Key Frames – Key frames define an animation sequence and are transitions through each point in an animation. In this case, key frames are normally drawn by the artist a number of times to reach a perfect result but can also be done on a computer.
Monthly Archives: January 2011
In-between – Inbetweens are usually two drawings which are linked together to create one large smooth animation which follows perfectly. This is a key process in computer animation and normal animation.
Stop Frame – Also known as stop motion is the process of taking a picture of an object which has no life or in some occasions has life and moving it slightly over a number of times. This brings life to the object making it move when you section all the pictures together in order.
This piece of work by Hans Arp is a collage. The collage is quite simplistic but is most probable to have a large meaning. The shapes are quite unusual and there seems to be a book stuck on in the background which stands out.
Hanna Hoch has designed this photo montage and named it Pretty Maiden. It seems to me that this has a number of meanings. One of which is cars and the female gender. It’s almost as if Hoch is critising females at this point. Hanna Hoch seems to have taken her picture from photo’s or newspapers.
This piece of art by Rodchenko is photomontage. The writing in it seems to be Russian and therefore unidentifyable to myself. To me I would say that the montage revels that at that point females should have a say in what actually happens. The source of the picture derives from from one picture, which would be:
Morphing: Taking two objects and transforming one into the other by rearranging themselves.
Believability: The believability is the realism of the actual animation making it look more believable.
Exaggeration: This isn’t just distorting the image so that the movement is perfect. The animations properties must be carefully chosen to exaggerate it. If not thought about correctly the animation might seem less realistic.
Metaphor: Giving the animation another meaning to what it actually is.
Condescension: This would be to strip away the main effect of an object for example a sharpener is unable to sharpen.
Anticipation: The technique of anticipation helps to guide the audiences eyes to where the action is about to happen. Anticipation, including motion holds, is great for announcing the surprise. In three-dimensional computer animation it can be fine-tuned using digital time-editing tools such as time sheets, timelines, and curves. More anticipation equals the atmosphere to be less suspense.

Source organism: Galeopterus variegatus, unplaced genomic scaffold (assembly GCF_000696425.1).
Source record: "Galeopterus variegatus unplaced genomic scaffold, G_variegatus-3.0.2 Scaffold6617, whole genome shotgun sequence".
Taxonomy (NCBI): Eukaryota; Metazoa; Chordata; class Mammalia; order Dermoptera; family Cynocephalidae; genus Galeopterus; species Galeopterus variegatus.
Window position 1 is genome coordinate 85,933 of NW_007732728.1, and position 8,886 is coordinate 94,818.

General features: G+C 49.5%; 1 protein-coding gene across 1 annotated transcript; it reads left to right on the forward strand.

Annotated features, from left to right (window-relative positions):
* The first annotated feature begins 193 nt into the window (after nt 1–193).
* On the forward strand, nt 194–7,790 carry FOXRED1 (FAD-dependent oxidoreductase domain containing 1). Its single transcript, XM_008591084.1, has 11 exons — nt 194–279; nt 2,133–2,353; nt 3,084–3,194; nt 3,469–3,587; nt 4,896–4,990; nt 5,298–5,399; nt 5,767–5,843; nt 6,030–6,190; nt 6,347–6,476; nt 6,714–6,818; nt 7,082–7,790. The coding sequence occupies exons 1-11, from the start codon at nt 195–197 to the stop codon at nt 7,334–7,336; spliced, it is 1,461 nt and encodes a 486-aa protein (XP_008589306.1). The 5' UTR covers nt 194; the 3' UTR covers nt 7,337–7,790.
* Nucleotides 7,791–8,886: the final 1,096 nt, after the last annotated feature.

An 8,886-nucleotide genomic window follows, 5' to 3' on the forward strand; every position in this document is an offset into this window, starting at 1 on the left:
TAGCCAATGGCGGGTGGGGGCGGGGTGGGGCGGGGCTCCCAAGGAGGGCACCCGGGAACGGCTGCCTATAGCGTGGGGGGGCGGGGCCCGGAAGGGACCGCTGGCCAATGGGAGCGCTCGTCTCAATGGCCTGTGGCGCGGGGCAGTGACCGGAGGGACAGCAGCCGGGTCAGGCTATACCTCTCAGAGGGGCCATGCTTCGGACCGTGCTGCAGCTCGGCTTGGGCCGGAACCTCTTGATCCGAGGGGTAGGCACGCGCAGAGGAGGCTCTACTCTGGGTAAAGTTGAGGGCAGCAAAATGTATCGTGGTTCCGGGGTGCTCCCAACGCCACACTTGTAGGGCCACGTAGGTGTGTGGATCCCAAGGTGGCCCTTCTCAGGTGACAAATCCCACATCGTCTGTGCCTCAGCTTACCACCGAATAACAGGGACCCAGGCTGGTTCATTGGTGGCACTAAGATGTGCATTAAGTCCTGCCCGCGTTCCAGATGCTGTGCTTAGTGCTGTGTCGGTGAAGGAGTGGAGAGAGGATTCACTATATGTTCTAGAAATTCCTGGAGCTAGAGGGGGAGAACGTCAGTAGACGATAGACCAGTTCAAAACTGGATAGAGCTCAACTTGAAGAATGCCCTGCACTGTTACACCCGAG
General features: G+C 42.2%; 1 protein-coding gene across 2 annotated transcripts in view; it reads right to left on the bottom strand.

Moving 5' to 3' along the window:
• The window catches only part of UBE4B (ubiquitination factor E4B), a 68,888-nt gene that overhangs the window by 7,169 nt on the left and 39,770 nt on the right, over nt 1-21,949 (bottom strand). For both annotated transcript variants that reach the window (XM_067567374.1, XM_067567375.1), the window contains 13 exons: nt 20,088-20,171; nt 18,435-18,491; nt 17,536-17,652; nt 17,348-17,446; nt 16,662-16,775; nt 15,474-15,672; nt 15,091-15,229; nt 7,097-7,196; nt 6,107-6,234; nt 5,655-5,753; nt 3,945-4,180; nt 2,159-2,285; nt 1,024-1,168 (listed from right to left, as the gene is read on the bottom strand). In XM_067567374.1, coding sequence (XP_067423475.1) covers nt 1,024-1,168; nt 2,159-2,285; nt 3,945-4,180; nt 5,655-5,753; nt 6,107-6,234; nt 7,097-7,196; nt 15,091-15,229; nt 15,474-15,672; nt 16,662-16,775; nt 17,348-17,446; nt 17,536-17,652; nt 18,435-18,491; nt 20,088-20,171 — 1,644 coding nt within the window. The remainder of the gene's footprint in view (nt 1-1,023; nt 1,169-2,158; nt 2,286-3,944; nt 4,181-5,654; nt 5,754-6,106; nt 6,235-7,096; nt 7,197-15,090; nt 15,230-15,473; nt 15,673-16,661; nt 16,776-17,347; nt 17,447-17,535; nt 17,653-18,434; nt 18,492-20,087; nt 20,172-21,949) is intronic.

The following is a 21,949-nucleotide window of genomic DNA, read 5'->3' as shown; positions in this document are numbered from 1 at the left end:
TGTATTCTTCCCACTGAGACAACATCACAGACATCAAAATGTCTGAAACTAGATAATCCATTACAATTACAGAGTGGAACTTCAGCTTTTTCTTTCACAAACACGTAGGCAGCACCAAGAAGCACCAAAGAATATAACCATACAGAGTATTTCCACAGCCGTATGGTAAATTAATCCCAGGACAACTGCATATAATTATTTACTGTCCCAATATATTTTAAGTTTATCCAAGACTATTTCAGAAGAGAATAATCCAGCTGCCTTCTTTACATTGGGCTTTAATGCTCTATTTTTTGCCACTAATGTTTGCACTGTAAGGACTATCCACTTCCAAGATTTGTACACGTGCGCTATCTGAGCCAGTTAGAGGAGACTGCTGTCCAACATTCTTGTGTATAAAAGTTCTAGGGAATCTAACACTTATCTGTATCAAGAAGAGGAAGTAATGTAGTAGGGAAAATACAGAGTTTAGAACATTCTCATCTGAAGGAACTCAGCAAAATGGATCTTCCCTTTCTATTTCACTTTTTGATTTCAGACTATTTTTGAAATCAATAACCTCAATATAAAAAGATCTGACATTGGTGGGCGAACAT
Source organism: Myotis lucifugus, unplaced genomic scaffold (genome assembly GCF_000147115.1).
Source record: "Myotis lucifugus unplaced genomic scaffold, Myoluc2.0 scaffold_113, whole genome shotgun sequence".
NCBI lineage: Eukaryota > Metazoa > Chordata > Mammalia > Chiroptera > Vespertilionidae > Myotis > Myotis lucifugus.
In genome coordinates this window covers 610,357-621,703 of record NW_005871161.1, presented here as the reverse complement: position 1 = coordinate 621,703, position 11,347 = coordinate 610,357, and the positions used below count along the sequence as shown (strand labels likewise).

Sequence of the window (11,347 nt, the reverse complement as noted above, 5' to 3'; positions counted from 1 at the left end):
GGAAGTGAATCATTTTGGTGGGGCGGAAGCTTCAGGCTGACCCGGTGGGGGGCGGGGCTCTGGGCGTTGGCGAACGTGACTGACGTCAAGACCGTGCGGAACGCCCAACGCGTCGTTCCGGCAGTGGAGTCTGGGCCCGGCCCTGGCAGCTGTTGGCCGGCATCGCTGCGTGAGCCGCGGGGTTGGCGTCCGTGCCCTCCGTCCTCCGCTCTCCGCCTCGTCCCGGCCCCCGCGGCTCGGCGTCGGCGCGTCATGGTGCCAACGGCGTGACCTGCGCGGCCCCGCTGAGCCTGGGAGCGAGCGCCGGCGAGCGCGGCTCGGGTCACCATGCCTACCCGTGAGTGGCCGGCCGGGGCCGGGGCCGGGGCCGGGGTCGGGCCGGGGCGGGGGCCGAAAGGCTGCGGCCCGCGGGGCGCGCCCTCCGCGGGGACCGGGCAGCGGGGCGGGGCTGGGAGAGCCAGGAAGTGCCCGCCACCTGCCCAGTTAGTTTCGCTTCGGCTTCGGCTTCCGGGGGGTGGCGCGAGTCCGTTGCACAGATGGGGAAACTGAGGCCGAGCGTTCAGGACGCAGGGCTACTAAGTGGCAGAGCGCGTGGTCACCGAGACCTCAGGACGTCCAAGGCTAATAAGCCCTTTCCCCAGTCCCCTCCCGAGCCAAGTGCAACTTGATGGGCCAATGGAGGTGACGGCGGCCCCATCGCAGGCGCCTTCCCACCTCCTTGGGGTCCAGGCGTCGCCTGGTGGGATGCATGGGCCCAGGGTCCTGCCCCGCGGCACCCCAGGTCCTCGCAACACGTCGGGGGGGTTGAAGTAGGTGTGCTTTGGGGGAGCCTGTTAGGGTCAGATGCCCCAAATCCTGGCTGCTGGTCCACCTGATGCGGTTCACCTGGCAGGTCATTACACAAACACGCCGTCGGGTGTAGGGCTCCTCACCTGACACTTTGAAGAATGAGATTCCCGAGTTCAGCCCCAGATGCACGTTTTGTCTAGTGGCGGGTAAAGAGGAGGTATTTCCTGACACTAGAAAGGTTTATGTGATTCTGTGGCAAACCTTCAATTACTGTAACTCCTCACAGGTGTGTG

Squash and Stretch: This action gives the look of weight and volume to a character as it moves. Also squash and stretch is useful in animating dialogue and doing facial expressions. How extreme the use of squash and stretch is, depends on what is required in animating the scene.
Following through and overlapping of movement: When the main body of the character stops all other parts continue to catch up to the main mass of the character, such as arms, long hair, clothing, coat tails or a dress, floppy ears or a long tail (these follow the path of action). Nothing stops all at once. This is follow through.
Secondary Action: This action adds to and enriches the main action and adds more dimension to the character animation, supplementing and/or re-enforcing the main action. Example: A character is angrily walking toward another character. The walk is forceful, aggressive, and forward leaning. The leg action is just short of a stomping walk. The secondary action is a few strong gestures of the arms working with the walk.
Slow in slow out: As action starts, we have more drawings near the starting pose, one or two in the middle, and more drawings near the next pose. Fewer drawings make the action faster and more drawings make the action slower. Slow-ins and slow-outs soften the action, making it more life-like. For a gag action, we may omit some slow-out or slow-ins for shock appeal or the surprise element. This will give more snap to the scene.